I did not know how true the saying about handguns being the savior of a warrior was until I had my own experience with my assault rifle. I have always been a survivor when it came to paintball. They call me the Hard to Kill. That would have changed if my handgun had not come to my rescue. I guess I am still the Hard to Kill.
It was in one of those paintball competitions I usually played with some bunch of friends from work, and acquaintances. I was the leader of my team like always, and the game was going well in our favor. We had made the enemies play by the way we wanted them to, not outrightly, but they had kept to their side so far and gave us the advantage to show our prowess with long-range shots. I got two of my men stationed at the church building, another two at the top of the hotel taking a good view of the movement of the enemies, while the rest of us took the assault from the ground.
We have been shooting for some time non-stop. Even though they had played to our plan, it was also their plan too. So far, they seem not to realize the full capacity of their might; for us, we did and understood that it would not be easy to move on them without paying attention to the damage their numbers and the automatic weapons most of them carried could do. Patience and tactical movement were the keys from here. Every shot we had taken towards them had been replied with a large number of shots towards our side of the battleground.
The enemies occupied the wooded side of the ground, so they had a lot of shelter for themselves. Perhaps they were too confident about the shelter that the woods and the logs and falling concretes gave them because they seem to lose a guard, at least some of them, giving us an opening to take them at the range.
Like in every battlefield, communication was the key to a successful operation. We tried as much as possible to always capitalize on every move they made that could be used against them. The nearest person to a kill might not be the one to spot the movement but someone from somewhere far away. He would pass the message across to the other person at that point who would make the kill.
If things continued the way it was going, we could have taken the whole lot of them without making much movement or running, but I guess at some point they must have realized our battle plan and the fact that staying at their side of the battleground was not going well for them. They realized that and decided to bring the fight down to us. I had known from the beginning that if they decided to bring the fight to us, we wouldn’t have much of a chance, because they had the numbers and the guns. But if they did not advance wisely, they might just expose themselves for an easy kill.
The shooting increased now. More of them were shooting at once as they advanced, but as I had predicted, it exposed them, and we dropped some of them before the rest of them got a good cover. They were very close on us now. I told every unit leader in my team to fall back discreetly, and they did without leaving much notice. The plan was to reorganize, move in on them ourselves and keep the battle a close one.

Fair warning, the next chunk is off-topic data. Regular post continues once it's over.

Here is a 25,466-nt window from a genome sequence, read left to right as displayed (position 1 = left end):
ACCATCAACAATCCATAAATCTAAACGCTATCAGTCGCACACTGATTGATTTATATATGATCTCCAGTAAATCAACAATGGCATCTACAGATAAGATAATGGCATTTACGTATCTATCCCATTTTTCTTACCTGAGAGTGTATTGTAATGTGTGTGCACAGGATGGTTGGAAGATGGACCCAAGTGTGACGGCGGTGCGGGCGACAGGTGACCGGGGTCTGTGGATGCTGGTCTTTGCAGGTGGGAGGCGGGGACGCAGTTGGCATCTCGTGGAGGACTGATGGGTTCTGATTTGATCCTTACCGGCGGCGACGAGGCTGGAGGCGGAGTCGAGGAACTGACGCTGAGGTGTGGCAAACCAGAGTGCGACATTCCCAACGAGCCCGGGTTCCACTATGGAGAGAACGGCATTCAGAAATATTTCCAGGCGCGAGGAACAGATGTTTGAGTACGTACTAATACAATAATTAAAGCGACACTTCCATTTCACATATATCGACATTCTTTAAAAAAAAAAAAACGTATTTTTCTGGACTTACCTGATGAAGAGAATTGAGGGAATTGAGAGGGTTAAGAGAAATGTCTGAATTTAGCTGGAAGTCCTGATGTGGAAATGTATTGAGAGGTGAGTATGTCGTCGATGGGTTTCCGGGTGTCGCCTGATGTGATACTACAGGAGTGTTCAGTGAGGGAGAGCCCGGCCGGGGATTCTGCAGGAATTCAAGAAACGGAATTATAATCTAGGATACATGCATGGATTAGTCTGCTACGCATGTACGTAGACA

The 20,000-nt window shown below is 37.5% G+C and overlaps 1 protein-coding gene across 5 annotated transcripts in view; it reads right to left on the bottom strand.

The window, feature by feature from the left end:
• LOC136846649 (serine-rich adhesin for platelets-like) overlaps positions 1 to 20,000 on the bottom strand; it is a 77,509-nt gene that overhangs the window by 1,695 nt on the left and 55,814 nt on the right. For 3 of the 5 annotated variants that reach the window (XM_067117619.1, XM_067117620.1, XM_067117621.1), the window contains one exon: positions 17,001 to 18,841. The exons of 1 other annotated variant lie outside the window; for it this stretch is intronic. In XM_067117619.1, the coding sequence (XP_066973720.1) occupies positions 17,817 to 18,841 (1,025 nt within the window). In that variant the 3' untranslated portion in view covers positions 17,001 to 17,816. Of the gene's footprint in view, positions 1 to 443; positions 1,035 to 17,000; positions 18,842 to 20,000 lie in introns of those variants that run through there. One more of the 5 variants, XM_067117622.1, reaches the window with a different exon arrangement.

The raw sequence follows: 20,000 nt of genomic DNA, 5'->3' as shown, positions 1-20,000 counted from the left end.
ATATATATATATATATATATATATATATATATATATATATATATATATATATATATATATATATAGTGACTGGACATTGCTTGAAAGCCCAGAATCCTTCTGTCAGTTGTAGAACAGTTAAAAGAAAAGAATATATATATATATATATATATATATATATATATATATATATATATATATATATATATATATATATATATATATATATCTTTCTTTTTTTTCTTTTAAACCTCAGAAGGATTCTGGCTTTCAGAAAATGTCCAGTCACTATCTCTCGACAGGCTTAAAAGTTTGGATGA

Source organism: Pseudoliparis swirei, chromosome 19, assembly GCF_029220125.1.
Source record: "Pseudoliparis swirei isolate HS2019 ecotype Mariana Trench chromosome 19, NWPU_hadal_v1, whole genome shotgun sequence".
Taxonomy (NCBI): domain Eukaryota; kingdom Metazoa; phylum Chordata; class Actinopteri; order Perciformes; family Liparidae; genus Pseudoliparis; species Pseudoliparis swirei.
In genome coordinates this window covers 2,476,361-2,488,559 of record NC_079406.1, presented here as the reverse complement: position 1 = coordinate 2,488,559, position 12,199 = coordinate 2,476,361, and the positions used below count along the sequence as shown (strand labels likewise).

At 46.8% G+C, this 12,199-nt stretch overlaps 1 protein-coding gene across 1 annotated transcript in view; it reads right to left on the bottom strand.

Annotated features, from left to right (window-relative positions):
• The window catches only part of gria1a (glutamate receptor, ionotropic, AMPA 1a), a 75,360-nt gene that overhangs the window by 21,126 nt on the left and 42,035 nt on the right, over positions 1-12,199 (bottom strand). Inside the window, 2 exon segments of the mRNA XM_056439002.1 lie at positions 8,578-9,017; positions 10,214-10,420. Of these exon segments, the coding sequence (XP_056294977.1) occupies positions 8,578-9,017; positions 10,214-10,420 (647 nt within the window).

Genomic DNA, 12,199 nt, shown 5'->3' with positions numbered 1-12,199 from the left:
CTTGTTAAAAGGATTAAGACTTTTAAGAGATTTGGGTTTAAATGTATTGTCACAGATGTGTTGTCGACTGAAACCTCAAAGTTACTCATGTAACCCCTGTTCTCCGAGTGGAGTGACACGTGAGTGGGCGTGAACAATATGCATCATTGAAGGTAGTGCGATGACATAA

I checked my assault rifle as we reconvened and gave them the move plan as succinctly as blinking.
“If we allow them to come all the way to us, they will have an equal advantage of shelter as we do, a loss to us definitely,” I told them
Just as I was rounding up, I saw two of the enemies moving towards us, and I took them down as quickly as they showed their heads.
‘‘They must have breached our defenses,” one of my men said.
I quickly sent them off to go back to fighting.
Two enemies approached from the left wing of the battleground; they were moving closer to where I was without noticing me. I tried to take a shot, my finger on the trigger. I pressed, heard only the click sounds, no loud bullet release sound. I pressed again. Again and again, no sound other than the click of the trigger. I checked to see if there was anyone close. I was a lone man, and just when I needed my rifle, it jammed. ‘Shit’ I swore under my breath; a bad time for my gun to jam.
Just then as I was struggling with the rifle, the two enemies made me and were raising their guns. I knew it was a futile effort that might render me helpless and killed to continue to struggle with the gun. I quickly dropped the jammed assault rifle, withdrew my handgun and shot them simultaneously before either of them could raise their guns to the position of taking a shot at me. I was so happy with my movement at that moment; it was like in those old western cowboy movies.
“My gun has jammed,” I screamed to my teammates. I needed them to cover for me if the enemies came in numbers. I was left only with my handgun, and it had saved me just now. But I had to start shooting only out of necessity, so I didn’t exhaust the few magazines I had left before the battle ended. It was then that I realized how true the saying was about a soldier and his handgun. A savior in disguise of a burden.
After that experience, whenever I gave a speech or tutorial on paintball, I would advise combatants to go to every battle with two handguns, one at each side of the hip to complement the main assault rifle. Nothing made a warrior more secure.